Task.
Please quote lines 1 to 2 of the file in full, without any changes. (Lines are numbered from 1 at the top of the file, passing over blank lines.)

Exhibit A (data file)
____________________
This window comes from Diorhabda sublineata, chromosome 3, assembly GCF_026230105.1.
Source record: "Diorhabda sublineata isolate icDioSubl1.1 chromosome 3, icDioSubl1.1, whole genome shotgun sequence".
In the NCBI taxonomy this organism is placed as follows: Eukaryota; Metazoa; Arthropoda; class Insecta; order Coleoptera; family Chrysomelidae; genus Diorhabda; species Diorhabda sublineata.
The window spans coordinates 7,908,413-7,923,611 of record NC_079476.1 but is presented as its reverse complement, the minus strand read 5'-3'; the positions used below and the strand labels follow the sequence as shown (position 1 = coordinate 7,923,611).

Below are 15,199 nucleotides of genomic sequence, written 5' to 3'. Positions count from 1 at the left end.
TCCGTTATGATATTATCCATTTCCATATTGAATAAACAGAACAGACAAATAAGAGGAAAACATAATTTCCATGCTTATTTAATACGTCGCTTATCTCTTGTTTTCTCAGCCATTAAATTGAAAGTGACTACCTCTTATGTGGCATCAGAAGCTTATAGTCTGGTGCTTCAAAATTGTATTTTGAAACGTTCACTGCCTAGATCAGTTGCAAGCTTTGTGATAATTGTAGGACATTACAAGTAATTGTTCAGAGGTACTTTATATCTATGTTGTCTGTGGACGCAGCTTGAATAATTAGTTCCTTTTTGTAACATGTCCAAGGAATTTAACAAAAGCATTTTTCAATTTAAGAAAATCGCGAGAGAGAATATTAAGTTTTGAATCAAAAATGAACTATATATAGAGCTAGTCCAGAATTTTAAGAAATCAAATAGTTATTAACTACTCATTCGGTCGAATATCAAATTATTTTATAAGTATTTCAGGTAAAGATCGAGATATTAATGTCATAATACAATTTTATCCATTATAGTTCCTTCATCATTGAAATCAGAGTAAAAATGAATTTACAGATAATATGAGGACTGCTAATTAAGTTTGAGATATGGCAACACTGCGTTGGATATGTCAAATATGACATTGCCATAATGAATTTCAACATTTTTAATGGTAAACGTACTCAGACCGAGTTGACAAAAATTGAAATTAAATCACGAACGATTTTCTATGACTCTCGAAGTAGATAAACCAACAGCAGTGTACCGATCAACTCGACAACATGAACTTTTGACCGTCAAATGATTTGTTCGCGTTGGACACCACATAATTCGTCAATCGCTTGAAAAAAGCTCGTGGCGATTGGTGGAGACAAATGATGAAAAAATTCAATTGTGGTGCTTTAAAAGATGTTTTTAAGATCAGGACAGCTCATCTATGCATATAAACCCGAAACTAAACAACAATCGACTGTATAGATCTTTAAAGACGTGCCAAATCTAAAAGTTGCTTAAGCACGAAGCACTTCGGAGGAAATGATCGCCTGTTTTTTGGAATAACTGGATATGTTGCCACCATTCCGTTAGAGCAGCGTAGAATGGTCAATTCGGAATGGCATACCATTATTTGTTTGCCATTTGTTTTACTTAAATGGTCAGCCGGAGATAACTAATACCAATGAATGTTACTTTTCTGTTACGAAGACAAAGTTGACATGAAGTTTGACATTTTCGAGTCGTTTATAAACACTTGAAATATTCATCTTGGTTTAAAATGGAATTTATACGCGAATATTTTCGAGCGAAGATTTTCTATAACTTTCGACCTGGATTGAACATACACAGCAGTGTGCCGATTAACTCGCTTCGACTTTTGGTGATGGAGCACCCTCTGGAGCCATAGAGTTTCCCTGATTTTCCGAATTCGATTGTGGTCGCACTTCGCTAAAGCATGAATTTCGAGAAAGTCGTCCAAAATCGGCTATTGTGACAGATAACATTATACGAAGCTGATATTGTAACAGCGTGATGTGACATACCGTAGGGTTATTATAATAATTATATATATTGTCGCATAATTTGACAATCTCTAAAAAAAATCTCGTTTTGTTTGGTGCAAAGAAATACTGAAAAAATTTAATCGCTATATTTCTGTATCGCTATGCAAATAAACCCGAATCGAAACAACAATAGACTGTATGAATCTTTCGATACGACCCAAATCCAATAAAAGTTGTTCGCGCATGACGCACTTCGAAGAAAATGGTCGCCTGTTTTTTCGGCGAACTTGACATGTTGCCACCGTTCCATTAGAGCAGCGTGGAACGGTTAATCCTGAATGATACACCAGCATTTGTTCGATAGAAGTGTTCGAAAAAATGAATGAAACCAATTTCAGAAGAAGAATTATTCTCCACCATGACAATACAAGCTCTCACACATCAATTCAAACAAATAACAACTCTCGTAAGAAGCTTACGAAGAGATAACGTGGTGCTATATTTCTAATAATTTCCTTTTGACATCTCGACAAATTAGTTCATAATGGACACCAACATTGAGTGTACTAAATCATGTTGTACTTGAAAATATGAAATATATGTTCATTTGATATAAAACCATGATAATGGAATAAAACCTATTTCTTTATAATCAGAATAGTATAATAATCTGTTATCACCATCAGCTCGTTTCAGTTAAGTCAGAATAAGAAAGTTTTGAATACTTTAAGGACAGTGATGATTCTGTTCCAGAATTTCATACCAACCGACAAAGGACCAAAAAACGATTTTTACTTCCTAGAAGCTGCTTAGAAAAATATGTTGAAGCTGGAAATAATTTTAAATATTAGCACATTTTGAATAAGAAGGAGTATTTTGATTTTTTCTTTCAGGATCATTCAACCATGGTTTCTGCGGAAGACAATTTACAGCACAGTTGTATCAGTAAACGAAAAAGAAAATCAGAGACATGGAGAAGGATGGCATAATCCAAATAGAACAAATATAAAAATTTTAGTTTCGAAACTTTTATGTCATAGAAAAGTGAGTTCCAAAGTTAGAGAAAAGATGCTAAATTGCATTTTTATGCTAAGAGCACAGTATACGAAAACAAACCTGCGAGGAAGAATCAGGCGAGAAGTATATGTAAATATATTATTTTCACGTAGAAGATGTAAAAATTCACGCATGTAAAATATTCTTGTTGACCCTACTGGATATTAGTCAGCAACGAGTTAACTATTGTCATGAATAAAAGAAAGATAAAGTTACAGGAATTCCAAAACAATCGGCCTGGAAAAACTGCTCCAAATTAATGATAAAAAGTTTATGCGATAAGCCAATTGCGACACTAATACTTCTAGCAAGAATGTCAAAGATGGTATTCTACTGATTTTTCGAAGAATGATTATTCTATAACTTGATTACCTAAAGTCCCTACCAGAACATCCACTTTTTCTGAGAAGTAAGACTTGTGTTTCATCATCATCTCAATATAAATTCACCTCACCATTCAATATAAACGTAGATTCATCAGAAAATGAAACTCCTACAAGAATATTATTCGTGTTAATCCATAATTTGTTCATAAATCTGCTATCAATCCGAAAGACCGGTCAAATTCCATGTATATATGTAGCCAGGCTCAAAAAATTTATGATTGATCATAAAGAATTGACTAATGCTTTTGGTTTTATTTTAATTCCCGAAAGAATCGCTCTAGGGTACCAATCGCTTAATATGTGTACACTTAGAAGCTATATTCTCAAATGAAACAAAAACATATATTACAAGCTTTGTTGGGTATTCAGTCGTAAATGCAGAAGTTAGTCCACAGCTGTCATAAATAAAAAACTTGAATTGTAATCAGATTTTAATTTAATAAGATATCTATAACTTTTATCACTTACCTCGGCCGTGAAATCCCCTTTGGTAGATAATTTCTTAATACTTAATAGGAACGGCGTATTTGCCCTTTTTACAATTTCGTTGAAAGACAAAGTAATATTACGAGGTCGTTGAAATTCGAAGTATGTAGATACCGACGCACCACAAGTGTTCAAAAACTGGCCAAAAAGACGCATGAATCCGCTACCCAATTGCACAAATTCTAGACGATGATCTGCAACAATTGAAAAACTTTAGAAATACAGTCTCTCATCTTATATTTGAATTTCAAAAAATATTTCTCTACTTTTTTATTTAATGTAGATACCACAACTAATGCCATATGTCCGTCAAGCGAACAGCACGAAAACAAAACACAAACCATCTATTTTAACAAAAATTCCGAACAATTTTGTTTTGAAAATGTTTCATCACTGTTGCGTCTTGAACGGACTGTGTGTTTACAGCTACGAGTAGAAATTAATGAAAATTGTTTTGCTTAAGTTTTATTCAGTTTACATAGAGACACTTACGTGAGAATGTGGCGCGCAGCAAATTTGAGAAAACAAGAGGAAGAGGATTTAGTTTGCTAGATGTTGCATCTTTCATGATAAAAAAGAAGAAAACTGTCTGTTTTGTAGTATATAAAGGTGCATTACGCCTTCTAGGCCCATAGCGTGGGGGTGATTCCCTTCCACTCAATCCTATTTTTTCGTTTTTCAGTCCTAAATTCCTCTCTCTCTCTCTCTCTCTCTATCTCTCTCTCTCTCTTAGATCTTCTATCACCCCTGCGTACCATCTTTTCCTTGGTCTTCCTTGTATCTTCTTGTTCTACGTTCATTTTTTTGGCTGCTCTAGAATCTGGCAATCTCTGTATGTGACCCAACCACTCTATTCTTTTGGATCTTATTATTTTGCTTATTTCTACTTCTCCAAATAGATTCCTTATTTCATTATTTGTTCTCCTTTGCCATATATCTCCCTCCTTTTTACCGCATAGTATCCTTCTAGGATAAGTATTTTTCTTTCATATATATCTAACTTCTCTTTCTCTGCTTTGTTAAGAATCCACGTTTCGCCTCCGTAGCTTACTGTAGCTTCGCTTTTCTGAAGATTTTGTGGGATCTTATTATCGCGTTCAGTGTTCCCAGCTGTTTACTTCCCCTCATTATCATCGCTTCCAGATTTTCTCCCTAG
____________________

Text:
This window comes from Diorhabda sublineata, chromosome 3, assembly GCF_026230105.1.
Source record: "Diorhabda sublineata isolate icDioSubl1.1 chromosome 3, icDioSubl1.1, whole genome shotgun sequence".